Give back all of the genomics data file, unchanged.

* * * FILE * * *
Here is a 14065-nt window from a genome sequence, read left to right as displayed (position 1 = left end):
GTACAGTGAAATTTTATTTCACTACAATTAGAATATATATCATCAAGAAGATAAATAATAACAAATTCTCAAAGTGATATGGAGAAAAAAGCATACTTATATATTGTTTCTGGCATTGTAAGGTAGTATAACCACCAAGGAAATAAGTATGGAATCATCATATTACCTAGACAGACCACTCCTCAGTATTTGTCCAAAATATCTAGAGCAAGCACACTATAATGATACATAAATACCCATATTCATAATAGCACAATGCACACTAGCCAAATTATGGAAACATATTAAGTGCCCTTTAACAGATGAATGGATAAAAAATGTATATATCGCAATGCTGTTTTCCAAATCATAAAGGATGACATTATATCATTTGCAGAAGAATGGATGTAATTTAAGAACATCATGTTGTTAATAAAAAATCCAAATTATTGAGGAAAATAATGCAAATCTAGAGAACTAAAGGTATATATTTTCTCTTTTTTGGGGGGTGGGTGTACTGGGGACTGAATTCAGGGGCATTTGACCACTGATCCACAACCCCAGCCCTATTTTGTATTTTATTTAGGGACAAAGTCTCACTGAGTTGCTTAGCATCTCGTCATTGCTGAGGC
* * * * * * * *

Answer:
Here is a 14065-nt window from a genome sequence, read left to right as displayed (position 1 = left end):
GTACAGTGAAATTTTATTTCACTACAATTAGAATATATATCATCAAGAAGATAAATAATAACAAATTCTCAAAGTGATATGGAGAAAAAAGCATACTTATATATTGTTTCTGGCATTGTAAGGTAGTATAACCACCAAGGAAATAAGTATGGAATCATCATATTACCTAGACAGACCACTCCTCAGTATTTGTCCAAAATATCTAGAGCAAGCACACTATAATGATACATAAATACCCATATTCATAATAGCACAATGCACACTAGCCAAATTATGGAAACATATTAAGTGCCCTTTAACAGATGAATGGATAAAAAATGTATATATCGCAATGCTGTTTTCCAAATCATAAAGGATGACATTATATCATTTGCAGAAGAATGGATGTAATTTAAGAACATCATGTTGTTAATAAAAAATCCAAATTATTGAGGAAAATAATGCAAATCTAGAGAACTAAAGGTATATATTTTCTCTTTTTTGGGGGGTGGGTGTACTGGGGACTGAATTCAGGGGCATTTGACCACTGATCCACAACCCCAGCCCTATTTTGTATTTTATTTAGGGACAAAGTCTCACTGAGTTGCTTAGCATCTCGTCATTGCTGAGGC